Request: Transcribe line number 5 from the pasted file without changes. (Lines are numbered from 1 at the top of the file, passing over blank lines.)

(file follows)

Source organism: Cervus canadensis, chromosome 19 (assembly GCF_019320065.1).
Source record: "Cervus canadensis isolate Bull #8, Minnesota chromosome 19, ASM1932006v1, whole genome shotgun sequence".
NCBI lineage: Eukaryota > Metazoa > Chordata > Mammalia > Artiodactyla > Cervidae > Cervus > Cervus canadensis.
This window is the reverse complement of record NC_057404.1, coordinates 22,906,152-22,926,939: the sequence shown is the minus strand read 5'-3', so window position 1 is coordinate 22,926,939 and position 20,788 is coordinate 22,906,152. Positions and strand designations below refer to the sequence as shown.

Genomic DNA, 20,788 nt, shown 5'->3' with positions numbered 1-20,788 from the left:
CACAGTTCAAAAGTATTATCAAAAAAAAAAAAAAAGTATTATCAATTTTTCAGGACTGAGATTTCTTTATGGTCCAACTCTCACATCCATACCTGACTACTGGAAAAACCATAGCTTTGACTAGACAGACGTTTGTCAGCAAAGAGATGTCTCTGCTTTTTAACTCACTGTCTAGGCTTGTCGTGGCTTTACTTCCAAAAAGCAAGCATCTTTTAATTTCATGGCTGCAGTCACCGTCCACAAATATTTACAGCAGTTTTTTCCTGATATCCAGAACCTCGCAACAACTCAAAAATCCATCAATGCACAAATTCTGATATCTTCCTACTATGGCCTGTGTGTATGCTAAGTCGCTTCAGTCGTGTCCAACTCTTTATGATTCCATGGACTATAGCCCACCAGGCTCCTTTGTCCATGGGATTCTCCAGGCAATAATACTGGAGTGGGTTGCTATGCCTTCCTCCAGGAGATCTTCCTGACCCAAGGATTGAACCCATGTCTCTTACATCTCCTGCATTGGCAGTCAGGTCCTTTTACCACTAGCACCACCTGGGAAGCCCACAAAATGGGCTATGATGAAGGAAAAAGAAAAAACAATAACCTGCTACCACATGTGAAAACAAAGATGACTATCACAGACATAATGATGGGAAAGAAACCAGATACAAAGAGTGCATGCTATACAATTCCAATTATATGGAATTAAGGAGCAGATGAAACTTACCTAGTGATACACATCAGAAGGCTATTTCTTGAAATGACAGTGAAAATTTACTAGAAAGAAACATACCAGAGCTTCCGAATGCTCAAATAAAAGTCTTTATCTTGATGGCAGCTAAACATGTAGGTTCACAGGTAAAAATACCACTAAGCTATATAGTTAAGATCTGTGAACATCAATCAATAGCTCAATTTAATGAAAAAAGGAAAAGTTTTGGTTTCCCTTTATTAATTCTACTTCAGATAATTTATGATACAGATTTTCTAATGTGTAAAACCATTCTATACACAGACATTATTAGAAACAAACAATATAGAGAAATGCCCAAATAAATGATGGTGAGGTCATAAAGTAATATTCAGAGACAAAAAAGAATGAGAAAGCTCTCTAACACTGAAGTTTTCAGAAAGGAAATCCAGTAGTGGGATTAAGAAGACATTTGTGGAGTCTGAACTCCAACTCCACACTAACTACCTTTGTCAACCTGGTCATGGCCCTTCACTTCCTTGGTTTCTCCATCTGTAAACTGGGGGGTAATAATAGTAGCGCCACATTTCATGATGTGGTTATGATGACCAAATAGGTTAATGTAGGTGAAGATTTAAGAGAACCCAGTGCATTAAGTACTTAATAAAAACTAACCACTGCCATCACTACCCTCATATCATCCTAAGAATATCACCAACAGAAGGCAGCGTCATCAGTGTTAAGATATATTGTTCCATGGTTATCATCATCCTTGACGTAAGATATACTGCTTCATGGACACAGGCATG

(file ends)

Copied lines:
Genomic DNA, 20,788 nt, shown 5'->3' with positions numbered 1-20,788 from the left: